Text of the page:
With regard to genetic counseling of the parents of the proband, it would have been important to clarify the cause of the neonatal liver failure in our patient. The high risk of recurrence (up to approximately 80%) of NH and the availability of prophylaxis of GALD-related NH by prenatal treatment with intravenous immunoglobulin [9, 11] make that question even more pressing. A histopathological examination of the patient’s liver and extrahepatic tissues for evidence of iron overload and activation of the fetal complement cascade in response to maternal alloantibodies might have been informative. Unfortunately, the parents refused to allow an autopsy to be performed on their child. The target protein of GALD-associated NH is still unknown, and prenatal screening for maternal fetal alloantibodies is not yet available.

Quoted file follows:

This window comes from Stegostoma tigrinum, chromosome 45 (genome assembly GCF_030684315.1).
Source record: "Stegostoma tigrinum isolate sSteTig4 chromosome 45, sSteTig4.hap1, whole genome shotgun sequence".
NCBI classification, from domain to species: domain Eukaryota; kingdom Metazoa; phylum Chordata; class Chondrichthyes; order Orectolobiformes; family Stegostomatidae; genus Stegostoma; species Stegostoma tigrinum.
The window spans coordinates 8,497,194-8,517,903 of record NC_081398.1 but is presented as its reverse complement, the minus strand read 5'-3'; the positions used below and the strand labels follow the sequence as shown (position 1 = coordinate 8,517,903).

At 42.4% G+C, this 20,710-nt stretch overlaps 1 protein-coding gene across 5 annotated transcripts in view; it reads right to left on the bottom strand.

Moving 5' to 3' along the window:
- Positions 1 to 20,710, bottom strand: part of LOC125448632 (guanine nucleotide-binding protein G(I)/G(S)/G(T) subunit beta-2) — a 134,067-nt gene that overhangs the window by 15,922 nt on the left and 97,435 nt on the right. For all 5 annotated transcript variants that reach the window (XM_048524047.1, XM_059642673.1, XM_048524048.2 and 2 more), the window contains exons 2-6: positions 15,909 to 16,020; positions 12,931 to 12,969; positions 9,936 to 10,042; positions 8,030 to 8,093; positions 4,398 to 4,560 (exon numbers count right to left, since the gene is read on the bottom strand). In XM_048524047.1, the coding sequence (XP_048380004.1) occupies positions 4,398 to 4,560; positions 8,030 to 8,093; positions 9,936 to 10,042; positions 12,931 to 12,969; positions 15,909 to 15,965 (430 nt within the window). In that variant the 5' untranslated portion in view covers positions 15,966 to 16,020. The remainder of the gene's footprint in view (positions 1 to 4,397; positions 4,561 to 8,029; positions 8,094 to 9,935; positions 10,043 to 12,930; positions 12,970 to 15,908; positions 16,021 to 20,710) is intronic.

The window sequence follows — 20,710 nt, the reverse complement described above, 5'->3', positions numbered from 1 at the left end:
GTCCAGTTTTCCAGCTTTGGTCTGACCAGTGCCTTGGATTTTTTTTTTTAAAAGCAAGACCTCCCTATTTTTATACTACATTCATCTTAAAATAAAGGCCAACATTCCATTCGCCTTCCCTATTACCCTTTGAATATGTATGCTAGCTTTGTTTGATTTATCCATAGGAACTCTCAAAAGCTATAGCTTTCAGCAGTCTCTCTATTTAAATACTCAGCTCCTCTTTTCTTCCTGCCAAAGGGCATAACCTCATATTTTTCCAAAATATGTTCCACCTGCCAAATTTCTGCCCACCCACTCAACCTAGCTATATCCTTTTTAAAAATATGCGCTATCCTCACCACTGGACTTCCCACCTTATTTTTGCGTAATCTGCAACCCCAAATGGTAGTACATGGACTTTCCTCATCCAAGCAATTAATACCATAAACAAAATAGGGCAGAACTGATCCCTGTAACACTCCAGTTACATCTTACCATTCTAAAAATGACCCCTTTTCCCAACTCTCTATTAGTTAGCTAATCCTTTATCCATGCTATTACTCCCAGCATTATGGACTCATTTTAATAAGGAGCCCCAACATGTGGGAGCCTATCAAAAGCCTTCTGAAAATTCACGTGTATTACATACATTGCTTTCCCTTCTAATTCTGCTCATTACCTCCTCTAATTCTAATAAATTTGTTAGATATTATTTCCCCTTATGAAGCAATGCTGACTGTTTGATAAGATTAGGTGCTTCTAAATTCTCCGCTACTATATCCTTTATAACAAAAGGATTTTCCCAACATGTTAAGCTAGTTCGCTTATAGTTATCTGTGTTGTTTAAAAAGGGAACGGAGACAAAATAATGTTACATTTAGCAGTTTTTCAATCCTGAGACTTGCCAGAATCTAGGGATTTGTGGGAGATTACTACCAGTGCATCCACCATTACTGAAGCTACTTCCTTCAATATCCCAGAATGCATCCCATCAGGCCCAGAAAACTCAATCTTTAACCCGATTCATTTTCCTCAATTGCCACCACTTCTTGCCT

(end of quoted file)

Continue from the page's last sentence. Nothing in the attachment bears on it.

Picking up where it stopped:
Consequently, a definite recommendation regarding maternal prenatal treatment with intravenous immunoglobulin during future pregnancy could not be made, and the mother’s prognosis for the recurrence of a neonatal liver failure in a subsequent offspring could not be established. The risk of recurrence of 16p duplication in future pregnancy is very low because this chromosomal aberration has occurred de novo. However, a low probability of germ cell mosaicism in one of the parents remains.

Consent

Declarations

Acknowledgements

We would like to thank the parents of the patient for their cooperation and permission to publish photographs of the patient. Additionally, we are grateful to Wolfgang Engel for his support and his critical reading of the manuscript. We thank the staff of our cytogenetic laboratory and Sabine Herold for excellent technical assistance.

Authors’ Affiliations

(1)
Institute of Human Genetics, Georg August University, Heinrich-Düker-Weg 12, 37073 Göttingen, Germany
(2)
Department of Pediatric Cardiology and Intensive Care Medicine, Georg August University, Robert-Koch-Str. 40, 37075 Göttingen, Germany
(3)
Department of Pediatric Surgery, Georg August University, Robert-Koch-Str. 40, 37075 Göttingen, Germany
(4)
Institute of Human Genetics, University of Bonn, Sigmund-Freud-Straße 25, 53127 Bonn, Germany